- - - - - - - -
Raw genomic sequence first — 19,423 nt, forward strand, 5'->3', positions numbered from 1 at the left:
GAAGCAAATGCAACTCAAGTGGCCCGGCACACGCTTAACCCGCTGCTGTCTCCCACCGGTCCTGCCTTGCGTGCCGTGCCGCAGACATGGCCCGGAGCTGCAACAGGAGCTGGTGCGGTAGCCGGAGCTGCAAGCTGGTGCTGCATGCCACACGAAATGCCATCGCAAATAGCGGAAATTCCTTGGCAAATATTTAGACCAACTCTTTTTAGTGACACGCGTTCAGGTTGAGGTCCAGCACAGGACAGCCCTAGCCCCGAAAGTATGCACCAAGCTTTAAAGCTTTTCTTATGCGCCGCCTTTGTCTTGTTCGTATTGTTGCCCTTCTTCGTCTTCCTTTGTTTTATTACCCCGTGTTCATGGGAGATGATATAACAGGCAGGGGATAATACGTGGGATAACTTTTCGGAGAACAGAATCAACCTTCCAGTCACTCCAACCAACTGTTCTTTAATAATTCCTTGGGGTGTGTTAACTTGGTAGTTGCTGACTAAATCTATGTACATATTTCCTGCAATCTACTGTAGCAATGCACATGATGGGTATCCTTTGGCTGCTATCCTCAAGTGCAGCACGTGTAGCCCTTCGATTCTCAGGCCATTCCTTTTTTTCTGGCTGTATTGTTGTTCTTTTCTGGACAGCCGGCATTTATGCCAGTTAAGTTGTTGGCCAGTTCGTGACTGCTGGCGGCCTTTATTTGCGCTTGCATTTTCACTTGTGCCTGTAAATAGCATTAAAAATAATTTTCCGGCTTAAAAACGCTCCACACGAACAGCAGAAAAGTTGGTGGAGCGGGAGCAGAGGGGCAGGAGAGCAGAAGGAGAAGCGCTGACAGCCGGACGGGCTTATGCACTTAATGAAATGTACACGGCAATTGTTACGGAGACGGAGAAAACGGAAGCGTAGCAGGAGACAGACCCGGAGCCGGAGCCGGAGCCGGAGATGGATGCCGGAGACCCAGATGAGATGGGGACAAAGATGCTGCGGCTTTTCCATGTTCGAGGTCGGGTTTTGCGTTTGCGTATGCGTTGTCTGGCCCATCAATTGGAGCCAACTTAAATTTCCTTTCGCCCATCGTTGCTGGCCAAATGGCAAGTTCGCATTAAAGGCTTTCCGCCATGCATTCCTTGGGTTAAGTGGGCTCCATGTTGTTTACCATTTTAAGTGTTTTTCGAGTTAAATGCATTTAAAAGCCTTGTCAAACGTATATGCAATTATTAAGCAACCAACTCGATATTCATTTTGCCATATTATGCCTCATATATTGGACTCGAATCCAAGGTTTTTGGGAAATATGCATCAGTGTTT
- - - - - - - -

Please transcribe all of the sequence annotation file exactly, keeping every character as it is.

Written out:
Raw genomic sequence first — 19,423 nt, forward strand, 5'->3', positions numbered from 1 at the left:
GAAGCAAATGCAACTCAAGTGGCCCGGCACACGCTTAACCCGCTGCTGTCTCCCACCGGTCCTGCCTTGCGTGCCGTGCCGCAGACATGGCCCGGAGCTGCAACAGGAGCTGGTGCGGTAGCCGGAGCTGCAAGCTGGTGCTGCATGCCACACGAAATGCCATCGCAAATAGCGGAAATTCCTTGGCAAATATTTAGACCAACTCTTTTTAGTGACACGCGTTCAGGTTGAGGTCCAGCACAGGACAGCCCTAGCCCCGAAAGTATGCACCAAGCTTTAAAGCTTTTCTTATGCGCCGCCTTTGTCTTGTTCGTATTGTTGCCCTTCTTCGTCTTCCTTTGTTTTATTACCCCGTGTTCATGGGAGATGATATAACAGGCAGGGGATAATACGTGGGATAACTTTTCGGAGAACAGAATCAACCTTCCAGTCACTCCAACCAACTGTTCTTTAATAATTCCTTGGGGTGTGTTAACTTGGTAGTTGCTGACTAAATCTATGTACATATTTCCTGCAATCTACTGTAGCAATGCACATGATGGGTATCCTTTGGCTGCTATCCTCAAGTGCAGCACGTGTAGCCCTTCGATTCTCAGGCCATTCCTTTTTTTCTGGCTGTATTGTTGTTCTTTTCTGGACAGCCGGCATTTATGCCAGTTAAGTTGTTGGCCAGTTCGTGACTGCTGGCGGCCTTTATTTGCGCTTGCATTTTCACTTGTGCCTGTAAATAGCATTAAAAATAATTTTCCGGCTTAAAAACGCTCCACACGAACAGCAGAAAAGTTGGTGGAGCGGGAGCAGAGGGGCAGGAGAGCAGAAGGAGAAGCGCTGACAGCCGGACGGGCTTATGCACTTAATGAAATGTACACGGCAATTGTTACGGAGACGGAGAAAACGGAAGCGTAGCAGGAGACAGACCCGGAGCCGGAGCCGGAGCCGGAGATGGATGCCGGAGACCCAGATGAGATGGGGACAAAGATGCTGCGGCTTTTCCATGTTCGAGGTCGGGTTTTGCGTTTGCGTATGCGTTGTCTGGCCCATCAATTGGAGCCAACTTAAATTTCCTTTCGCCCATCGTTGCTGGCCAAATGGCAAGTTCGCATTAAAGGCTTTCCGCCATGCATTCCTTGGGTTAAGTGGGCTCCATGTTGTTTACCATTTTAAGTGTTTTTCGAGTTAAATGCATTTAAAAGCCTTGTCAAACGTATATGCAATTATTAAGCAACCAACTCGATATTCATTTTGCCATATTATGCCTCATATATTGGACTCGAATCCAAGGTTTTTGGGAAATATGCATCAGTGTTT